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Nike and Titleist aren't just betting a combined $60 million that Tiger Woods will take them to new heights in America--they are venturing that he will be their ticket to the vast golf markets of Asia.

Winning the Masters will only widen the popularity Woods enjoys as an Asian American with a Thai mother and a Buddhist heritage. Says his agent, Hughes Norton of International Management Group: ''He can make a much bigger impact in the Pacific Rim than he has in the U.S.'' In November, Nike Golf plans to host a major event in Japan--with Tiger as its main attraction. Cobra Golf is considering marketing overseas a limited edition of the driver Tiger used in the Masters.

Tiger may give golf the same sort of boost overseas that he is delivering in the U.S., but golf mania hit Asia long ago. Limited space means many Asian countries have built an entire golf culture around the driving range. ''Go to any driving range [in Taiwan], and it is standing-room only,'' says John Cappo, assistant vice-president for marketing at Sports International, the leading golf tournament promoter in Taiwan. ''Not only men but younger college kids and women.'' And at the multitiered ranges in Japan, starting times are required.

STATUS SYMBOL. With the opening of Sai Kung, the first public course in the working-class Hong Kong suburb of Tun Mun two years ago, some 10,000 new golfers have taken up the game, says Don Allison, director of golf development for the Hong Kong Golfing Assn. Even China will have close to 100 courses by 2004, according to the Republic of China Golf Assn.

Some in the industry, such as Cappo, say Tiger will do for golf in Asia what Michael Chang has done for tennis. Others are less sanguine. What Tiger really will do, says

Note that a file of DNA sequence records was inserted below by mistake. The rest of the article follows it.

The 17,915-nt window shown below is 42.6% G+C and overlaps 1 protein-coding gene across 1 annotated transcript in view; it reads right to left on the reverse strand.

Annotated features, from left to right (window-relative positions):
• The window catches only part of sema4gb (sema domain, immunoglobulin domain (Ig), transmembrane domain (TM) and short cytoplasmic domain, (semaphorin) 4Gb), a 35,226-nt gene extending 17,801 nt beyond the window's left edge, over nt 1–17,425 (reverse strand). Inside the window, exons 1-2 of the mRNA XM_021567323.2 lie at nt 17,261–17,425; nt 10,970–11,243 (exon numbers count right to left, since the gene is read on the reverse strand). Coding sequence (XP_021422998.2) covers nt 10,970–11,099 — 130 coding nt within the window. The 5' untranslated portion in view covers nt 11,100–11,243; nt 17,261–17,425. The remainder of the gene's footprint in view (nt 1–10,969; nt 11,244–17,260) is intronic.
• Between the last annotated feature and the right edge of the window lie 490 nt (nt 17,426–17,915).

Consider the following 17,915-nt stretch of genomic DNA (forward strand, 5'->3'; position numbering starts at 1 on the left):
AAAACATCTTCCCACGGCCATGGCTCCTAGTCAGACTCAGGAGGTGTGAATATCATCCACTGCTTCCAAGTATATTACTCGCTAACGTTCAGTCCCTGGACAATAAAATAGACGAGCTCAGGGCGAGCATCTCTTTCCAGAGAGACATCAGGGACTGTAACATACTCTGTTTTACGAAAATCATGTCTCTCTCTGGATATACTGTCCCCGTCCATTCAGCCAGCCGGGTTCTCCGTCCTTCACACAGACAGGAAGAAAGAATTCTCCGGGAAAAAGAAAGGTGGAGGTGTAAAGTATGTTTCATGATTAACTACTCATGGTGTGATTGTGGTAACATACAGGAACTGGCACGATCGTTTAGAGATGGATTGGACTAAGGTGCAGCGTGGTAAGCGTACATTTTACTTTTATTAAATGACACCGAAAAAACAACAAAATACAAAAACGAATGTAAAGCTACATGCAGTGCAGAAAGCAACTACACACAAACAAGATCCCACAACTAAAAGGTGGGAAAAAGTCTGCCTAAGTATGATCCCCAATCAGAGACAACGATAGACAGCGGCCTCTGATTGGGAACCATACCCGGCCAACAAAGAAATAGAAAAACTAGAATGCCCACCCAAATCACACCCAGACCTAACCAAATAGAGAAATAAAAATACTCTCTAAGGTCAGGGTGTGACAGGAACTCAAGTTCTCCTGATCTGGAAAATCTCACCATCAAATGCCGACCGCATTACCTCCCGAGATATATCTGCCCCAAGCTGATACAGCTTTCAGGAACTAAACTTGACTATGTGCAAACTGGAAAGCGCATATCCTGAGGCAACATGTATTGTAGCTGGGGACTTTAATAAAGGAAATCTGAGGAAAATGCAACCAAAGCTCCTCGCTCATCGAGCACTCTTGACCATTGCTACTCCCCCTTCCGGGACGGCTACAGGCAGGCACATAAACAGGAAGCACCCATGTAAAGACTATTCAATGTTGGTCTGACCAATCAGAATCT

Callaway Golf Co. President and CEO Donald H. Dye, is bring the already enormous popularity of golf in Asia to the attention of Americans.

Since the late 1980s, improving economies in Asia have translated into more disposable income and an appetite for the status symbols that accompany it. Tommy Armour Golf Co., already in every Asian market, anticipates that its strongest growth will come from Korea, says President and CEO Michael Magerman. Unofficial estimates say there are more than 25 million golfers and 4,300 golf courses in the Asia-Pacific region. In the U.S., there are some 25 million golfers and 15,390 courses, according to the National Golf Foundation.

Japan, the second-largest golf market after the U.S., has been a driving force in bringing golf to the rest of Asia, but it is rapidly becoming a case of limited supply and increasing demand. The high cost of golfing at home--a round of golf can easily top $200 per person--spurred a rash of course development across Asia. Many are designed by high-profile players such as Greg Norman, Jack Nicklaus, and Arnold Palmer. Now, many Japanese ''find it much cheaper--even with airfare--to play elsewhere in Asia,'' says Tad Fujimatsu, chairman of JAL International Services Inc. in New York.

Yet golf in Asia isn't just about playing the game. In most of Asia, golf memberships can be bought and sold like stocks. At the peak of Japan's period of wild asset inflation in 1988-89, the combined value of memberships represented some 10% of Japan's gross domestic product. Post-bubble, prices have come down substantially.

WAITING LISTS. But golf shares in other Asian markets such as the Philippines and Singapore are still strong. Brokers often use the shares as a gauge of economic strength. In the Philippines, some bankers prefer the securities over real estate as collateral for loans. At the tony Manila Club in the Philippines, fewer than half of the members or shareholders are active golfers. Indeed, even nongolfers may find the $1 million membership at the exclusive Hong Kong Golf Club--where the waiting list currently runs 19 years--a bargain.

Still, for all the hype and high cost of golfing memberships in Asia, Peter Yee, marketing director for the Hong Kong Debentures Exchange, which specializes in matching buyers with sellers, says the market is not as speculative as it once was. ''Golf is a prestige thing here,'' he says, adding that judging from the handicaps he has seen, the golfers at the private clubs are only ''so-so.''

Come to think of it, that doesn't sound all that much different from a lot of country clubs in America.

By Kerry Capell in New York, with Dave Lindorff in Hong Kong, Jonathan Moore in Taipei, and Tomoko Takahashi in Tokyo

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Updated June 15, 1997 by bwwebmaster
Copyright 1997, Bloomberg L.P.
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